Hi, my name is Karissa Choi, and in my original argument, I supported later life motherhood. As the average age of first time mothers is increasing, it is clear that women who give birth later in life are more financially stable, and can provide more educational and emotional support for their children. Today, I will take the opposite stand, and argue that having children at an older age is risky because a woman’s fertility decreases with her age, the child is more prone to having a health disorder, and the woman might have less energy than when she was younger.
The harsh facts about a woman’s chance of conceiving after 40 are disheartening. A fact that most people do not know is that women are born with all the eggs they’ll ever have when they are born. As a woman’s age decreases, up until menopause, her eggs also decrease in number and quality. Despite the presence of eggs, a woman’s fertility begins to decrease from 35 onward, and even more significantly from 40, due to age-related hormonal fluctuations.
According to the American Society of Reproductive Medicine (ASRM), married women between the ages of 40-44 have a 60% chance of never conceiving, and all women in this age group have a 34% risk of miscarriage. At the age of 40, there’s a 1 in 106 risk of Down Syndrome.
Women that gave birth over the age of 40 were also five times more likely to have complications during delivery.
When a woman is over the age of 35, there is a risk of suffering multiple problems such as high blood pressure, diabetes, low birth weight babies, stillbirth and premature delivery.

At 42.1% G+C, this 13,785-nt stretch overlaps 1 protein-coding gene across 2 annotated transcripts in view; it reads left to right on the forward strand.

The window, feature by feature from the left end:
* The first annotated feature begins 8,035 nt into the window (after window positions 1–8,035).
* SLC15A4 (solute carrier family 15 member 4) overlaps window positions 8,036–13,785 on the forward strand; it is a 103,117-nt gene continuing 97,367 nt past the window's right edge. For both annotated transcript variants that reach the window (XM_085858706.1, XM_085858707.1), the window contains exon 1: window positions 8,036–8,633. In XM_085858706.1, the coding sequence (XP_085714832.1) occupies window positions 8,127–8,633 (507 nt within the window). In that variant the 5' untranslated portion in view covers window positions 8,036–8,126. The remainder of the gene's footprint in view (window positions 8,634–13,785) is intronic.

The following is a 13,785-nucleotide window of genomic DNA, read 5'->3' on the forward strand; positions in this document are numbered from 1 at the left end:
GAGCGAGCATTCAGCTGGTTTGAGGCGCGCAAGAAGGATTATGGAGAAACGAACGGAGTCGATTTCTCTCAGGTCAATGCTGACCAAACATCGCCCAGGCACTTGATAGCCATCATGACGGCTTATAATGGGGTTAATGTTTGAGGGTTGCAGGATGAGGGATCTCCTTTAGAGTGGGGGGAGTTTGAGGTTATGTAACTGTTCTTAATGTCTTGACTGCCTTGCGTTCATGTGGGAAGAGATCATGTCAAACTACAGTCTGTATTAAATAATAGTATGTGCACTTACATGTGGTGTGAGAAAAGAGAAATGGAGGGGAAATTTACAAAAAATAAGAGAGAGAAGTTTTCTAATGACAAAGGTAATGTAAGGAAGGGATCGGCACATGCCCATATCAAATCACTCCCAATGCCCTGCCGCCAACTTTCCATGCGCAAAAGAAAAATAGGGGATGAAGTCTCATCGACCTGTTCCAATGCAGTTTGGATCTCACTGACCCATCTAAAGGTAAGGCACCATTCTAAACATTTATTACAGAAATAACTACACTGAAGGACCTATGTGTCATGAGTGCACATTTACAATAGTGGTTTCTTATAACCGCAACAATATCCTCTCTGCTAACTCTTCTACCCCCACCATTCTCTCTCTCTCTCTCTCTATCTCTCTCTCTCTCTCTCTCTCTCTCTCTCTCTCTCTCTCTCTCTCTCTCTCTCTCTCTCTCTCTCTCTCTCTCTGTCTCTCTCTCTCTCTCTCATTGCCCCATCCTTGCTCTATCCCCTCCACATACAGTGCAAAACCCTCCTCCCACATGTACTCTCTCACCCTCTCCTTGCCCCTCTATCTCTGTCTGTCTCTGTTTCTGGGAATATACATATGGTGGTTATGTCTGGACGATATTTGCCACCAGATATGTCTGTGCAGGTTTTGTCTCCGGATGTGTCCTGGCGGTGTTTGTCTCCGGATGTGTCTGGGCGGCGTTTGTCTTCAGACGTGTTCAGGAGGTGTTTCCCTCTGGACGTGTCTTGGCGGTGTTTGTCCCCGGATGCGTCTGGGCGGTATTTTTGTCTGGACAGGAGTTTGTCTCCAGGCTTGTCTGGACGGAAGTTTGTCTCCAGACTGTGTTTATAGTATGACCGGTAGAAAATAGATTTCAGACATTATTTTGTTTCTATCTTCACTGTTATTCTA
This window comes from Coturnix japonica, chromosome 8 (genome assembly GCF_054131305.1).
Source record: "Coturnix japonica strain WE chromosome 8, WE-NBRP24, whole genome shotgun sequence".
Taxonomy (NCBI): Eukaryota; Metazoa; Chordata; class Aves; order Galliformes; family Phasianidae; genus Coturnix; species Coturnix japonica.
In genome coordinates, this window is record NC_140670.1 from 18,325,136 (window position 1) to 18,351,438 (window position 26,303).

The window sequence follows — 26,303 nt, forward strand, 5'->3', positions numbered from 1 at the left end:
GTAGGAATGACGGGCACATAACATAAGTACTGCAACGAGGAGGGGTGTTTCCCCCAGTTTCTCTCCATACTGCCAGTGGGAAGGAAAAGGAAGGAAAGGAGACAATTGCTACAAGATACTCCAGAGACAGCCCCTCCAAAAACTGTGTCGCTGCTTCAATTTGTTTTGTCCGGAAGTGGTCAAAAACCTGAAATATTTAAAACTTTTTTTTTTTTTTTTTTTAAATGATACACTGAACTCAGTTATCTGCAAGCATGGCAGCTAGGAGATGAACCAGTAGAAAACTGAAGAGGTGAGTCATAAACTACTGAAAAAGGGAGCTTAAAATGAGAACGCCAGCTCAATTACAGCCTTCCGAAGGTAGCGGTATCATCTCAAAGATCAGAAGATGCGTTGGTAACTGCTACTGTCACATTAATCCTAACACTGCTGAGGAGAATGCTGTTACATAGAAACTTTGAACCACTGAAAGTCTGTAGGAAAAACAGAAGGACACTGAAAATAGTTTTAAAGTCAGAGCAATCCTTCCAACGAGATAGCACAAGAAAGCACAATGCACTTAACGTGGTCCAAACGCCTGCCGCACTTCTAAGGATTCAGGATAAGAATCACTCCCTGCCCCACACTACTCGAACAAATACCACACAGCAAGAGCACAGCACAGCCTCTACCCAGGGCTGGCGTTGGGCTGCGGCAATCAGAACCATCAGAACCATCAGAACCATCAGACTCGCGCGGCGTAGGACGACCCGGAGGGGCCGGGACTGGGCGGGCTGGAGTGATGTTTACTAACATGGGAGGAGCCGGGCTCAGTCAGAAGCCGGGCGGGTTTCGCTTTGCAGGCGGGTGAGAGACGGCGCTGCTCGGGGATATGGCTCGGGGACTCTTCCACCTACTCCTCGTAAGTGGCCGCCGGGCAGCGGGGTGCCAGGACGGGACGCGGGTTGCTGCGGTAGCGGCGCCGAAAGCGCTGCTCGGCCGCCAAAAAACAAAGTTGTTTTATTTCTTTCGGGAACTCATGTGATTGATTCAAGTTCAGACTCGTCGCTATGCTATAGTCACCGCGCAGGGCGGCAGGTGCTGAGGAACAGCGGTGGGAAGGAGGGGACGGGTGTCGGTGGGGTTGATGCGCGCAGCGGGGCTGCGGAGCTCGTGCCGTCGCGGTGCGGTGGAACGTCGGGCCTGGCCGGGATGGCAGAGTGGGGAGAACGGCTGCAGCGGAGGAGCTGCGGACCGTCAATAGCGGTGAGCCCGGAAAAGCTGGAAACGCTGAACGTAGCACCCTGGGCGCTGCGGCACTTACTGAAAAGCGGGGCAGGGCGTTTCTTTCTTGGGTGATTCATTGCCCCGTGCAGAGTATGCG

Complications such as miscarriage and infertility can cause emotional stress for couples.
In addition, later life motherhood also comes with long-term disadvantages. Consider that you’ll be 70 when your child is only 30. Plus, you may not get to see your grandchildren, or spend as much time with them. You will also have to prepare your child early for the possibility of your death, and your child will not receive as much support in their lives.
According to NY Times, women who have children young tend to believe that family ties are important. Parents might be physically healthier because of their youth, and the children’s grandparents are younger and often live nearby. Younger parents may have a larger social circle, and receive more support from families and friends.
However, the trend for later life motherhood has been increasing. Elizabeth Gregory, author of Ready: Why Women are Embracing the New Later Motherhood tells Business Insider that women who waited to have kids had significantly higher salaries and more education than women who had kids earlier. Getting an education and establishing themselves in a good financial situation allow them to make well informed decisions for their own and their child’s health. When you learn as you grow up, intellectually and emotionally, it may help you in the complicated job of taking care of your own children.
But, think for a moment about how having a baby at 40 will affect you personally in the long run. The older you get, the harder it will be to do anything that’s physically and emotionally demanding. Do you really want to run after a little toddler in your mid to late 40’s? Will your knees be able to take it? Or do you want to deal with the stress from arguing with a teenager in your mid to late 50’s? Having children for most of us is a huge and complicated situation involving relationships and personal factors, but it is roughly summed up as life, love, and happiness. After all, we all want to make the best decisions for our child.